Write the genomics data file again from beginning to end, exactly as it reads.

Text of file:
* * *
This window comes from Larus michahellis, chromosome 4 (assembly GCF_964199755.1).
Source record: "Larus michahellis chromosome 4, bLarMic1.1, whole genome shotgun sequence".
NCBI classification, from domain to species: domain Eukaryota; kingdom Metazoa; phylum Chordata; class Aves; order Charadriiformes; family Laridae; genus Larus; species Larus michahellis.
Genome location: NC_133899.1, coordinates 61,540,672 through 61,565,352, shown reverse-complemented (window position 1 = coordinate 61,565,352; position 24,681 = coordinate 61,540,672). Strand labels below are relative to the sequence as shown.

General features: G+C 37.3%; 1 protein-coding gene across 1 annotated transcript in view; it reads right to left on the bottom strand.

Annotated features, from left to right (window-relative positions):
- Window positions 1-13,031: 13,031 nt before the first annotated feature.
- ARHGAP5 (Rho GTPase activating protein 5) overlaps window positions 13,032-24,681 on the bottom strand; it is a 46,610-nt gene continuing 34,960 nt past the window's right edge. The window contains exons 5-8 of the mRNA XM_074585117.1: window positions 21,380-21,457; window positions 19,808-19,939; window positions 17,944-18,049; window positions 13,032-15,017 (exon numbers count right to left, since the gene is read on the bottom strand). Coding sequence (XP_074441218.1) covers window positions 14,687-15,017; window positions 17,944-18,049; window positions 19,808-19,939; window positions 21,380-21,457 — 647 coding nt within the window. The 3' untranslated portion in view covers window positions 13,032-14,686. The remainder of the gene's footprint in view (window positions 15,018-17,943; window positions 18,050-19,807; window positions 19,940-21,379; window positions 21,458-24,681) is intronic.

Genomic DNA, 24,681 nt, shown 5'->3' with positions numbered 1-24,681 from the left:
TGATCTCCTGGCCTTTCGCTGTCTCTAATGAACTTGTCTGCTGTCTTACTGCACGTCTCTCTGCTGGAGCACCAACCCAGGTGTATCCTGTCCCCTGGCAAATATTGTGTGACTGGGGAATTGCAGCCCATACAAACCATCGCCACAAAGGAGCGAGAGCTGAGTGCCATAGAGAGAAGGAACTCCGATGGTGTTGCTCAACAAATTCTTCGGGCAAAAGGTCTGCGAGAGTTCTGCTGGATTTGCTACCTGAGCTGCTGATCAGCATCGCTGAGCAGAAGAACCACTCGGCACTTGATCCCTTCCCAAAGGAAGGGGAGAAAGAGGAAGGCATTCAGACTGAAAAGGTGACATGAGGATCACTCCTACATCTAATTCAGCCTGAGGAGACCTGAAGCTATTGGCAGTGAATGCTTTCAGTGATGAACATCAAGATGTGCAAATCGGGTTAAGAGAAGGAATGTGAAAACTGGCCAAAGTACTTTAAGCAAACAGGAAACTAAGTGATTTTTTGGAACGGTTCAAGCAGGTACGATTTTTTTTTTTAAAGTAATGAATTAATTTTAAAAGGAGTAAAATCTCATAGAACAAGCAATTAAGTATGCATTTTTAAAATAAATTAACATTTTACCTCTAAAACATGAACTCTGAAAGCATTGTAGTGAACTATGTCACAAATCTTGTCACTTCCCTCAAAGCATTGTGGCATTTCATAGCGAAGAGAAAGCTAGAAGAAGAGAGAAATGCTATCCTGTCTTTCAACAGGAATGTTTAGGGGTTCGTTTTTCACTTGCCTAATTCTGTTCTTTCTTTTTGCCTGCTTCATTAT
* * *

This window comes from Larus michahellis, chromosome 4 (assembly GCF_964199755.1).
Source record: "Larus michahellis chromosome 4, bLarMic1.1, whole genome shotgun sequence".
NCBI classification, from domain to species: domain Eukaryota; kingdom Metazoa; phylum Chordata; class Aves; order Charadriiformes; family Laridae; genus Larus; species Larus michahellis.
Genome location: NC_133899.1, coordinates 61,540,672 through 61,565,352, shown reverse-complemented (window position 1 = coordinate 61,565,352; position 24,681 = coordinate 61,540,672). Strand labels below are relative to the sequence as shown.

General features: G+C 37.3%; 1 protein-coding gene across 1 annotated transcript in view; it reads right to left on the bottom strand.

Annotated features, from left to right (window-relative positions):
- Window positions 1-13,031: 13,031 nt before the first annotated feature.
- ARHGAP5 (Rho GTPase activating protein 5) overlaps window positions 13,032-24,681 on the bottom strand; it is a 46,610-nt gene continuing 34,960 nt past the window's right edge. The window contains exons 5-8 of the mRNA XM_074585117.1: window positions 21,380-21,457; window positions 19,808-19,939; window positions 17,944-18,049; window positions 13,032-15,017 (exon numbers count right to left, since the gene is read on the bottom strand). Coding sequence (XP_074441218.1) covers window positions 14,687-15,017; window positions 17,944-18,049; window positions 19,808-19,939; window positions 21,380-21,457 — 647 coding nt within the window. The 3' untranslated portion in view covers window positions 13,032-14,686. The remainder of the gene's footprint in view (window positions 15,018-17,943; window positions 18,050-19,807; window positions 19,940-21,379; window positions 21,458-24,681) is intronic.

Genomic DNA, 24,681 nt, shown 5'->3' with positions numbered 1-24,681 from the left:
TGATCTCCTGGCCTTTCGCTGTCTCTAATGAACTTGTCTGCTGTCTTACTGCACGTCTCTCTGCTGGAGCACCAACCCAGGTGTATCCTGTCCCCTGGCAAATATTGTGTGACTGGGGAATTGCAGCCCATACAAACCATCGCCACAAAGGAGCGAGAGCTGAGTGCCATAGAGAGAAGGAACTCCGATGGTGTTGCTCAACAAATTCTTCGGGCAAAAGGTCTGCGAGAGTTCTGCTGGATTTGCTACCTGAGCTGCTGATCAGCATCGCTGAGCAGAAGAACCACTCGGCACTTGATCCCTTCCCAAAGGAAGGGGAGAAAGAGGAAGGCATTCAGACTGAAAAGGTGACATGAGGATCACTCCTACATCTAATTCAGCCTGAGGAGACCTGAAGCTATTGGCAGTGAATGCTTTCAGTGATGAACATCAAGATGTGCAAATCGGGTTAAGAGAAGGAATGTGAAAACTGGCCAAAGTACTTTAAGCAAACAGGAAACTAAGTGATTTTTTGGAACGGTTCAAGCAGGTACGATTTTTTTTTTTAAAGTAATGAATTAATTTTAAAAGGAGTAAAATCTCATAGAACAAGCAATTAAGTATGCATTTTTAAAATAAATTAACATTTTACCTCTAAAACATGAACTCTGAAAGCATTGTAGTGAACTATGTCACAAATCTTGTCACTTCCCTCAAAGCATTGTGGCATTTCATAGCGAAGAGAAAGCTAGAAGAAGAGAGAAATGCTATCCTGTCTTTCAACAGGAATGTTTAGGGGTTCGTTTTTCACTTGCCTAATTCTGTTCTTTCTTTTTGCCTGCTTCATTAT